Usually, the officer is making the site visit to verify information in a specific immigration petition, and will generally have a copy of the petition. Typically, the officer will ask to speak to an employer representative, such as a human resources manager, as well as the foreign beneficiary of the petition in question and his or her direct supervisor or manager. The officer may ask for a tour of the employer’s premises and the foreign national’s work area, and may want to photograph the premises. Employers may be asked to provide documents like payroll records or paystubs for the foreign national, or an organizational chart.
7. Should a company representative accompany the FDNS officer during the site visit? Should the representative take notes?
Yes, a company representative should accompany the officer while he or she is onsite. Be aware that the FDNS officer may decline the representative’s request to sit in on interviews with foreign employees, however.
During the site visit, the company representative should take detailed notes, including the officer’s name, title and contact information; the names and titles of individuals the officer interviews; the questions asked during interviews; any company documents provided to the officer; the areas of the worksite that the officer visits; and any photographs taken by the officer. If company documents are provided to the officer, the company representative should be sure to list the documents provided and retain copies of them. If the FDNS officer takes photographs of the premises, the representative should ask for copies of them.
8. How long does a site visit usually last?
In our experience, FDNS officers typically spend anywhere from 15 to 90 minutes at the employer’s site, with visits usually taking under an hour. However, longer visits are possible.
9. My company has already received a visit from an FDNS officer. Should we expect additional visits?
Multiple visits to an employer’s worksite are possible. If an employer has multiple H-1B and/or L-1 employees, it may receive more than one visit, with each visit pertaining to a specific nonimmigrant petition. In addition, an FDNS officer could return to the premises to follow up on a previous visit.
10. If a foreign employee is stationed at a third-party worksite, could FDNS conduct a visit at that site?
The FDNS officer typically conducts the site visit at the worksite of the foreign beneficiary of an immigration petition, whether the worksite is the employer’s own premises or the premises of a client. If your company has a foreign employee stationed at a client site - for example, to perform services for a client pursuant to a contract with your company - an FDNS officer could seek to conduct a visit at the client site. Likewise, if a foreign national employee of another company is stationed at your company’s worksite, FDNS could seek to visit your premises to interview the employee.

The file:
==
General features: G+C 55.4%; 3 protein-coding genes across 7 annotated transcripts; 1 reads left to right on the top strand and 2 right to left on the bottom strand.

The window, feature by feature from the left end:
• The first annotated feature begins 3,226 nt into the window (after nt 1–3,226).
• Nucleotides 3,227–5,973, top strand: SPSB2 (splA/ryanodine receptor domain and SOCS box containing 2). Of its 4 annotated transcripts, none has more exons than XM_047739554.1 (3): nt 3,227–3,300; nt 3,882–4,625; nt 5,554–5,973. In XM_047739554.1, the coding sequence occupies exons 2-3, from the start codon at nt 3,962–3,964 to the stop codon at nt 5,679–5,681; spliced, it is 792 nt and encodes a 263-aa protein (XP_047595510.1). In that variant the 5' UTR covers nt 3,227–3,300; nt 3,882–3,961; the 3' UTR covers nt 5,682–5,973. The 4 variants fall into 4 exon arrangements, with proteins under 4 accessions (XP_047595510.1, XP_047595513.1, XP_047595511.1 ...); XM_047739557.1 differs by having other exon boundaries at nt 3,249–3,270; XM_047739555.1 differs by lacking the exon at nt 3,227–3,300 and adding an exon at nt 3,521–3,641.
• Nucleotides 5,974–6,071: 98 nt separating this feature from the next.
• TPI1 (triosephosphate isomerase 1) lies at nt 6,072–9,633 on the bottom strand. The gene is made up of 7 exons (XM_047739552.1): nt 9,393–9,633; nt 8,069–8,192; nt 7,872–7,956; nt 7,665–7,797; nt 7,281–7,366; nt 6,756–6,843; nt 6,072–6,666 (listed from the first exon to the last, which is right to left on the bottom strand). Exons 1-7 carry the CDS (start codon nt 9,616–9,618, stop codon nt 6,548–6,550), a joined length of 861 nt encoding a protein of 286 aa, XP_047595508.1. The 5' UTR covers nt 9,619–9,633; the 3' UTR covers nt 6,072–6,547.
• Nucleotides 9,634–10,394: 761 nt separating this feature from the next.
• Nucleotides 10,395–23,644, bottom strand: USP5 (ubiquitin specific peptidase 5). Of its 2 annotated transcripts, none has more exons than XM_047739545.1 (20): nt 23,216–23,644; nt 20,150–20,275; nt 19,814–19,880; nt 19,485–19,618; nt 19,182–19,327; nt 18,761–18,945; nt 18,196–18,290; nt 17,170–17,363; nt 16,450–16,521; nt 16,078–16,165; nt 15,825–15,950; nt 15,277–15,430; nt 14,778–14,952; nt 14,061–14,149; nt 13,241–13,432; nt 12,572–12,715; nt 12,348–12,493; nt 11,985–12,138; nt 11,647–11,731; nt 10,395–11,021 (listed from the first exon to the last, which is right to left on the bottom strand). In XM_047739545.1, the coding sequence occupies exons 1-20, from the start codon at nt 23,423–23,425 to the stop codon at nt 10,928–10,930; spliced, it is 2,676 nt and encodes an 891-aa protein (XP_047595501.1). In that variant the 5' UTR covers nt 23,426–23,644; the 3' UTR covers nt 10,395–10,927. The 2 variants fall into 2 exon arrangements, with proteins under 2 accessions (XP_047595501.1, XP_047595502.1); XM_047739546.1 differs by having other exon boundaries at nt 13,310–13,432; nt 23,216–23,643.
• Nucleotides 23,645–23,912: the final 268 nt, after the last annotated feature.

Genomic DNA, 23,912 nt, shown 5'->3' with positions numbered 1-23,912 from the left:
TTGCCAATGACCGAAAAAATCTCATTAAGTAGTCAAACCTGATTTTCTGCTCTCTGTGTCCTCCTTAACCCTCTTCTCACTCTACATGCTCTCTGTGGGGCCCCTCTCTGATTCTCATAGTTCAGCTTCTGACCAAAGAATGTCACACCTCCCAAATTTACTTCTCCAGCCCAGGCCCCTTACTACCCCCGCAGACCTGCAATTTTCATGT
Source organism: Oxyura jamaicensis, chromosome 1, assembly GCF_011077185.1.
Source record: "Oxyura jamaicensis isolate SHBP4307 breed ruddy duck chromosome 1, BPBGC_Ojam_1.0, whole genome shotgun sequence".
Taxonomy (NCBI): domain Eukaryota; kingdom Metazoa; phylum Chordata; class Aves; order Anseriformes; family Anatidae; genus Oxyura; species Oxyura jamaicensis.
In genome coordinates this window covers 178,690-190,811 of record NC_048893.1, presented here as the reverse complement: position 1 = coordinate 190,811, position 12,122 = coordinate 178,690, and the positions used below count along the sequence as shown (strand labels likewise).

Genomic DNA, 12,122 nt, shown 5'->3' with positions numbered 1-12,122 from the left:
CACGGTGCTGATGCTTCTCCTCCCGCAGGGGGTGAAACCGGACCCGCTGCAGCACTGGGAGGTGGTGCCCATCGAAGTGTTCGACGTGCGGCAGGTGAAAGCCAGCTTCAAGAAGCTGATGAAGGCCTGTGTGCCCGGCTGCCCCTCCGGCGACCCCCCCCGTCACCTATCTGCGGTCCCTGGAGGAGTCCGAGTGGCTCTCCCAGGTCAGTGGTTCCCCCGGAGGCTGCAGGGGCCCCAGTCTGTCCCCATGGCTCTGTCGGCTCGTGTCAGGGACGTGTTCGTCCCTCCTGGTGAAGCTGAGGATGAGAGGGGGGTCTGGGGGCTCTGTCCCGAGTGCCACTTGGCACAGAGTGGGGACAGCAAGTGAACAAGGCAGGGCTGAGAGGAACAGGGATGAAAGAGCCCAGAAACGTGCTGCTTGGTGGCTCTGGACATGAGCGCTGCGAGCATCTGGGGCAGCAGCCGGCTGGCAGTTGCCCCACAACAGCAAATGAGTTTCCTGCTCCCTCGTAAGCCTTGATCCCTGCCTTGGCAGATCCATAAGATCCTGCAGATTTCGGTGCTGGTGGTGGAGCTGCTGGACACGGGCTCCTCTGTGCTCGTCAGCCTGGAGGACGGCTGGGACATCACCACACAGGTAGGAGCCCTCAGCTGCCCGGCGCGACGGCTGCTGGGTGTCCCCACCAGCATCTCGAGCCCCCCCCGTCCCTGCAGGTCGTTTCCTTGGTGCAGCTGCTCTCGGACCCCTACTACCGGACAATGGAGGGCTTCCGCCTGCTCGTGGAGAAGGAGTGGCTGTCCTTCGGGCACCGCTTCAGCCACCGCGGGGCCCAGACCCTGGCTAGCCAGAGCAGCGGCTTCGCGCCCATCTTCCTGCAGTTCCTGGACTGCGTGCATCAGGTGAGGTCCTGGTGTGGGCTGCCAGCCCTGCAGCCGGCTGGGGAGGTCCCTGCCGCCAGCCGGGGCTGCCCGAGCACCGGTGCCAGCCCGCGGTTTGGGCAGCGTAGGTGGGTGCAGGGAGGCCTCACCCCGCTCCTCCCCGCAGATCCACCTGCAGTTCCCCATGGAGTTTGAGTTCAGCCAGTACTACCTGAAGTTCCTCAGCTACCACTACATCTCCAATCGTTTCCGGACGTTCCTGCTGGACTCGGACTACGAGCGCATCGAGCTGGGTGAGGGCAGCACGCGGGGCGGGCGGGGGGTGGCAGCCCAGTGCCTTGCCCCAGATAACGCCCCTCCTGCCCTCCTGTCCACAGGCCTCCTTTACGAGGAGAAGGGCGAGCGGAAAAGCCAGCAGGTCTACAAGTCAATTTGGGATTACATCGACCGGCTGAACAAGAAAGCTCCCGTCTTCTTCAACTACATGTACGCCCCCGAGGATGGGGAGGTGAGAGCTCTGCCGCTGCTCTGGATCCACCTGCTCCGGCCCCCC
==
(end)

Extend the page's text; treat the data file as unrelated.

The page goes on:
Therefore, employers should communicate with vendors and/or clients to discuss the possibility of FDNS visits at either premises. Your clients should be asked to contact your organization immediately if an FDNS officer appears for a site visit pertaining to one of your employees, so that a representative from your company can be present in person or by phone during the visit. Similarly, if your organization receives a site visit pertaining to a vendor’s employee, you should immediately contact the vendor.
11. What kinds of questions will the FDNS officer ask?
During a visit, the FDNS officer usually works from a standard list of questions used for all employers. The officer may ask about the employer’s business, annual revenue and the number of employees at a particular location, in the United States or worldwide. The officer may also ask whether the employer actually signed and filed the immigration petition, to make sure that it was not filed fraudulently, and may also ask about the employer’s overall use of specific immigration programs.
The FDNS officer may want to question the HR representative and the foreign national about the foreign worker’s job title, responsibilities and salary, as well as those of other employees in similar positions. The officer may also ask about the foreign national’s education, previous employment, residence, and family members in the United States.
12. What if I don’t know the exact answer to the FDNS officer’s question?
In some cases, the FDNS officer may ask for very specific information, like the number of all sponsored foreign workers employed by the company in the United States or the number of immigration petitions filed by the employer within a given time period. If you can’t give an exact answer to the question without reviewing company records or if you need the assistance of outside immigration counsel to obtain the data, let the officer know. In some cases, the officer may be satisfied with an approximate answer. If the officer asks for exact information, you can request a reasonable amount of time to gather the information sought and follow up with the officer.
13. Our company has a policy against allowing unaffiliated individuals to tour or photograph our premises. If the officer asks to see or take pictures of the worksite, must we cooperate?
Fragomen recommends that employers comply with reasonable requests to examine and photograph the employer’s premises or work area. However, if your company has a strict policy against tours or photographs, you should explain that to the officer.
14. What happens after a site visit?After a site visit, the FDNS officer may contact the employer by phone or email to request additional information. In cases where there appears to be a discrepancy between the information in an immigration petition and the circumstances at the worksite, USCIS may notify the employer of its intent to revoke the petition. If the occurs, the agency will provide the employer with an opportunity to explain any perceived inconsistencies. If there have been changes in a foreign worker’s conditions of employment since the approval of the petition, the employer may need to file an amendment with USCIS.